A quick one cortado Coffee served by the glass, a baked treat, and a peek at the souvenirs by the checkout — that’s perhaps all some vacationers see of the small Spanish town when they drive from Madrid to the seaside. However, if you take the time to move beyond the street restaurants and gas stations, you will find that the deceleration pays off. The seaside hotel room will still be there even if you decide to see some of the sights along the way.
Check out a map of the Spanish motorway system and its autovias (motorways) resemble a star, the tips of which extend from Madrid to the corners of the Iberian Peninsula. This makes it easy to plan a Spain vacation that includes time to enjoy Madrid’s museums, restaurants and nightlife, followed by a few days at the beach. Of the country’s eight autovias, its modern toll-free motorways A-1 to A-6 extend from the capital. The A-7 runs along the Mediterranean Sea and the A-8 along the northern or Cantabrian coast, stretching from Galicia in the northwest to the French border.
Spain’s extensive network of motorways, freeways and minor roads makes it easy for travelers to explore the area and let chance dictate their daily routine. Follow these back roads and you may come across a craftsman’s studio with rows of beautifully glazed ceramic pots, a centuries-old Romanesque chapel or a field of sunflowers greeting you. You’ll see a different side of Spain on your escape to the coast if you just slow down. The list below, organized by highway, includes a favorite city (followed by its province) for each city.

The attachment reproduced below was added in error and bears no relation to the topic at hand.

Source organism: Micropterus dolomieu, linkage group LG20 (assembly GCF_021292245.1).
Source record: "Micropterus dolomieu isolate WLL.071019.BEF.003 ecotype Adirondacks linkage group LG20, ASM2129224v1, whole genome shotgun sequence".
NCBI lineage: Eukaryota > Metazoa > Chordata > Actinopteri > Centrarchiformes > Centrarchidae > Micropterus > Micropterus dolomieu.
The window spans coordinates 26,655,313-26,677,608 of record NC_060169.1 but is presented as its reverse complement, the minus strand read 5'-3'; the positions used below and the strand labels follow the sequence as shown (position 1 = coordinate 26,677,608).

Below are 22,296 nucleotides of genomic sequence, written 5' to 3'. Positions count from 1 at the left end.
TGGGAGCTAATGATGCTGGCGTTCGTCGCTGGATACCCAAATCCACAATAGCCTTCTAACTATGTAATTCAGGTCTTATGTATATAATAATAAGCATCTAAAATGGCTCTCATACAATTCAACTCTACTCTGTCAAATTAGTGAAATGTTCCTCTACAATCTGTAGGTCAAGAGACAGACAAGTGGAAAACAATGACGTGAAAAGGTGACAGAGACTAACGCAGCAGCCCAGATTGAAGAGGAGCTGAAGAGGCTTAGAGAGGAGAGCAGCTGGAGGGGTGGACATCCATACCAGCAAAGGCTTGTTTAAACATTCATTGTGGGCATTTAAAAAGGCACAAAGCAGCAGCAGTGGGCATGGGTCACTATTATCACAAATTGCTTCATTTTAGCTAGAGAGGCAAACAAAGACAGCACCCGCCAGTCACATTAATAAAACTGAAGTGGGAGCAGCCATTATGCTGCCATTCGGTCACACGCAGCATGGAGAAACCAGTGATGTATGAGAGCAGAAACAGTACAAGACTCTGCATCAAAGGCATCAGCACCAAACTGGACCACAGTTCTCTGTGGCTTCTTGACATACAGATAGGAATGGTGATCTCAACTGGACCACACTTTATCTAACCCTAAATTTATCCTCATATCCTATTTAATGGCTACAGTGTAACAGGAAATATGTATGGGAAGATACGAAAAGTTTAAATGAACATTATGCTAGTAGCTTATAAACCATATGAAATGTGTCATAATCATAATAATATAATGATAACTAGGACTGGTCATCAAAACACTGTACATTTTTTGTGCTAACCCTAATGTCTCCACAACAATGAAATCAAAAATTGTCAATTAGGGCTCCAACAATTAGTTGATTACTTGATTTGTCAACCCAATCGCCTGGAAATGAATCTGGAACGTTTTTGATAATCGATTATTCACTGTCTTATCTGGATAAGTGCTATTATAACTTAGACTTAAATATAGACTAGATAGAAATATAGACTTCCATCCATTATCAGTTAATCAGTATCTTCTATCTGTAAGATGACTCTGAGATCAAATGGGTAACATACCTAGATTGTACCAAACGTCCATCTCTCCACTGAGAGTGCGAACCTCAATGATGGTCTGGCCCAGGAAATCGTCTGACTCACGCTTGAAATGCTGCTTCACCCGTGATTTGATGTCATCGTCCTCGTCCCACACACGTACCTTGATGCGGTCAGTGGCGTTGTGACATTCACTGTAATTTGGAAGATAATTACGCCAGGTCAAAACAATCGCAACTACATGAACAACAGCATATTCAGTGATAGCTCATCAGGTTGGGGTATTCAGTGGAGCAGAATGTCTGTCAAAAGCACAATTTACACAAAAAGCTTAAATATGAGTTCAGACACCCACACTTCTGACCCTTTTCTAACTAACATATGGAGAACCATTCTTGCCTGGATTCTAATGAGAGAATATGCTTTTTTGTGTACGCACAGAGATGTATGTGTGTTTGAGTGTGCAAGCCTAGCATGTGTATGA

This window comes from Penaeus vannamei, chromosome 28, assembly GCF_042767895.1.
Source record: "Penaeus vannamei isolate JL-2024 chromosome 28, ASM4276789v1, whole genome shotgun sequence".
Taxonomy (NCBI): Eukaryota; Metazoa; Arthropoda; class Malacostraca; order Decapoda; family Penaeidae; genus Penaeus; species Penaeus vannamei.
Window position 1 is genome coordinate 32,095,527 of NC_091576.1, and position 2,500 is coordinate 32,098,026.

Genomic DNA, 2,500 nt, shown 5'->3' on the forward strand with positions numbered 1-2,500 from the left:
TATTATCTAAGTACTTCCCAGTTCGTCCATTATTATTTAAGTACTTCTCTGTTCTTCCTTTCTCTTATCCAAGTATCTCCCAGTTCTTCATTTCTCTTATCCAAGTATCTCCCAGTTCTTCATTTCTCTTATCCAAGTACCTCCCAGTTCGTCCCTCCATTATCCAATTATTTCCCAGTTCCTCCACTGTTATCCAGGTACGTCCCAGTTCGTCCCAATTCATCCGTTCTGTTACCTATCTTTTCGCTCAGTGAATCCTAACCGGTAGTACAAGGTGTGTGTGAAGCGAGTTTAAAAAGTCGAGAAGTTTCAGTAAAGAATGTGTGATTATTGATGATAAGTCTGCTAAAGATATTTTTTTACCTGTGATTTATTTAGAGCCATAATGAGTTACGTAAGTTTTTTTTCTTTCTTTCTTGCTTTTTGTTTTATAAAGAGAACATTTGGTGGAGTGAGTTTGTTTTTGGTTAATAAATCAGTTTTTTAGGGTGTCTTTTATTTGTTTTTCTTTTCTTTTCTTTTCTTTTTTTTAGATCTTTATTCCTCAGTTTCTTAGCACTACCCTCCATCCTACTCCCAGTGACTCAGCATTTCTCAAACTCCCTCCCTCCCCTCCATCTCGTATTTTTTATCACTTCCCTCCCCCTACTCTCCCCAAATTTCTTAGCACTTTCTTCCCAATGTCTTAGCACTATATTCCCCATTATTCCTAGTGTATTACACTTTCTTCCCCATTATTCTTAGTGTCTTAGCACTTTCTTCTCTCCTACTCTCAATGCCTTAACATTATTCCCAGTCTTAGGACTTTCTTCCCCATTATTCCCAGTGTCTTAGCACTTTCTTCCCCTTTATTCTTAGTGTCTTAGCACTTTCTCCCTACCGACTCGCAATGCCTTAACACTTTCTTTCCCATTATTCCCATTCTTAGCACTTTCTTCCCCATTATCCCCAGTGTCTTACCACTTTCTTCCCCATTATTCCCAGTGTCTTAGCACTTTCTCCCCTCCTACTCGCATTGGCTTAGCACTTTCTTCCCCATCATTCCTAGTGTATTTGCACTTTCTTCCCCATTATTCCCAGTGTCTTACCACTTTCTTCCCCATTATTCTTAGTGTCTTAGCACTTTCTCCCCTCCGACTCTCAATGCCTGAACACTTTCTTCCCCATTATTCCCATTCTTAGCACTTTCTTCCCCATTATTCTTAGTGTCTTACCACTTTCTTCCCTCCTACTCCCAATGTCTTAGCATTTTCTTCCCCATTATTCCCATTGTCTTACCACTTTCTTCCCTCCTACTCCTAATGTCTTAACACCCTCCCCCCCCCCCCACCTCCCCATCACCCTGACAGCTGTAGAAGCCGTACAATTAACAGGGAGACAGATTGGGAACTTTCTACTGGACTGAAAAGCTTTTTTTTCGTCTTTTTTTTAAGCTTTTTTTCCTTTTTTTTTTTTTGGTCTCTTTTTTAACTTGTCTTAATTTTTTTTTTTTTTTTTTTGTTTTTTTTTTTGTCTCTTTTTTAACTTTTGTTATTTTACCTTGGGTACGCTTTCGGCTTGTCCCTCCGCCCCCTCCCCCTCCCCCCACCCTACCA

A-1 Autovia Del Norte: Sepúlveda (Segovia)
The A-1 motorway connects Madrid with Irún in Guipúzcoa (a province in Spain’s Basque Country, near the French border). The first 230 km route to Burgos offers a unique mosaic of experiences: from castles to Romanesque monuments, passing through villages such as Sepúlveda in the province of Segovia, accessible via exit 109 in Castillejo de Mesleón.
Sepúlveda is part of the Association of the Most Beautiful Villages in Spain and you don’t have to wander the streets of the hilltop town to find the suits of superlatives. The village also has deep historical and cultural roots – in the Cave of the Seven Altars, visitors can see sacred Visigoth art; Parts of Fernán González Castle date back to the Moorish occupation in the 10th century; and the Romanesque Church of the Virgen de la Peña was built in the 12th century. The city is also famous for its roast lamb, which will strengthen you as you continue your journey to the sea.